Background: N-methyl-D-aspartate receptors (NMDARs) are glutamate-activated, heterotetrameric ligand-gated ion channels critically important in virtually all aspects of glutamatergic signaling. Ethanol (EtOH) inhibition of NMDARs is thought to mediate specific actions of EtOH during acute and chronic exposure. Studies from our laboratory, and others, identified EtOH-sensitive sites within specific transmembrane (TM) domains involved in channel gating as well as those in subdomains of extracellular and intracellular regions of GluN1 and GluN2 subunits that affect channel function. In this study, we characterize for the first time the physiological and behavioral effects of EtOH on knock-in mice expressing a GluN2A subunit that shows reduced sensitivity to EtOH.
Methods: A battery of tests evaluating locomotion, anxiety, sedation, motor coordination, and voluntary alcohol intake were performed in wild-type mice and those expressing the GluN2A A825W knock-in mutation. Whole-cell patch-clamp electrophysiological recordings were used to confirm reduced EtOH sensitivity of NMDAR-mediated currents in 2 separate brain regions (mPFC and the cerebellum) where the GluN2A subunit is known to contribute to NMDAR-mediated responses.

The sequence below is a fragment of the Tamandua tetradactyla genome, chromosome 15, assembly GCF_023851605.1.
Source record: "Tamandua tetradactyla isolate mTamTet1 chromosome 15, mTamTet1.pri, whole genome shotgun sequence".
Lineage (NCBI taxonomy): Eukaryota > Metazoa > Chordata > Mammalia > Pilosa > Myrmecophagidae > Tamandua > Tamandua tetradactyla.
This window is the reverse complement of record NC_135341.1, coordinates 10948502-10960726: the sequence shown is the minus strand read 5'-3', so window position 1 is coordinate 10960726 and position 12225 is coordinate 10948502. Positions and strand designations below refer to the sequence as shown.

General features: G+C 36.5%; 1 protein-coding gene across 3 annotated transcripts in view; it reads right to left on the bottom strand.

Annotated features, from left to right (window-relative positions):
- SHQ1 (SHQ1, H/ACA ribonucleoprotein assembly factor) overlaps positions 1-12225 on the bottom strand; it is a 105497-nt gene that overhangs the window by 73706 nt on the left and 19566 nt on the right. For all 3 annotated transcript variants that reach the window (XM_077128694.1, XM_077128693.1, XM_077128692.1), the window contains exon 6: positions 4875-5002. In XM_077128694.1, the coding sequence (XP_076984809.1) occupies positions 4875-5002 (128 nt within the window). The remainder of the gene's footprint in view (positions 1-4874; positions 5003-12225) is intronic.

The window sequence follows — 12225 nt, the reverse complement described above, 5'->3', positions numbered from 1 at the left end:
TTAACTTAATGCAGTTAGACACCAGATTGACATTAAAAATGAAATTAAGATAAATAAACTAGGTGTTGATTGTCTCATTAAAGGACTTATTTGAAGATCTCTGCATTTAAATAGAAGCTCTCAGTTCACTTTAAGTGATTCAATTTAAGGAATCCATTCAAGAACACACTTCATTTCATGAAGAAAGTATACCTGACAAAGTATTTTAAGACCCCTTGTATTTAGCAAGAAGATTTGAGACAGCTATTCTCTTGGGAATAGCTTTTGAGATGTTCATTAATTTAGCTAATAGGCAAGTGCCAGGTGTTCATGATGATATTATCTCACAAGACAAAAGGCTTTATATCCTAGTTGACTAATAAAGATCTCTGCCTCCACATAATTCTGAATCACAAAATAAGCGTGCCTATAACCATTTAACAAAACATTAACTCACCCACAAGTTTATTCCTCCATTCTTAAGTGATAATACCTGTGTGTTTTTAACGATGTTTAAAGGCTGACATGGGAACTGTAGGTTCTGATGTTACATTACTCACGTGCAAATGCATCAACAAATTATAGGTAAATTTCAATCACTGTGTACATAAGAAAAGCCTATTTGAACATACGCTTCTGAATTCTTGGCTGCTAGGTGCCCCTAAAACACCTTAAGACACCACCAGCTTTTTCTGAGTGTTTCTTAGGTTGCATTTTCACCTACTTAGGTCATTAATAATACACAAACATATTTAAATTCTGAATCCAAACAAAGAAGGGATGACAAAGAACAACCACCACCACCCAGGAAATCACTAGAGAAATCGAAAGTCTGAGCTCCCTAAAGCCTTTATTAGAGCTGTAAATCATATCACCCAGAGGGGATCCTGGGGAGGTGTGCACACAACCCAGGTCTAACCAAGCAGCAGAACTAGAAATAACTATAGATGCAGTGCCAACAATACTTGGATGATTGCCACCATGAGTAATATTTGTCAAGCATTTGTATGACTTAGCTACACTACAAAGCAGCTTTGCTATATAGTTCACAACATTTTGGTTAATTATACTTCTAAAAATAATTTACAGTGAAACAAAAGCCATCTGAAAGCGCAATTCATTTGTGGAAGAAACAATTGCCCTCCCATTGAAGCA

Results: Male and female mice homozygous for the GluN2A(A825W) knock-in mutation showed reduced EtOH inhibition of NMDAR-mediated synaptic currents in mPFC and cerebellar neurons as compared to their wild-type counterparts. GluN2A(A825W) male but not female mice were less sensitive to the sedative and motor-incoordinating effects of EtOH and showed a rightward shift in locomotor-stimulating effects of EtOH. There was no effect of the mutation on EtOH-induced anxiolysis or voluntary EtOH consumption in either male or female mice.
Conclusions: These findings show that expression of EtOH-resistant GluN2A NMDARs results in selective and sex-specific changes in the behavioral sensitivity to EtOH.
Keywords: Alcohol Consumption; Alcohol Sensitivity; Cerebellum; GluN2A Subunit; Medial Prefrontal Cortex; NMDA Receptor.
© 2019 by the Research Society on Alcoholism.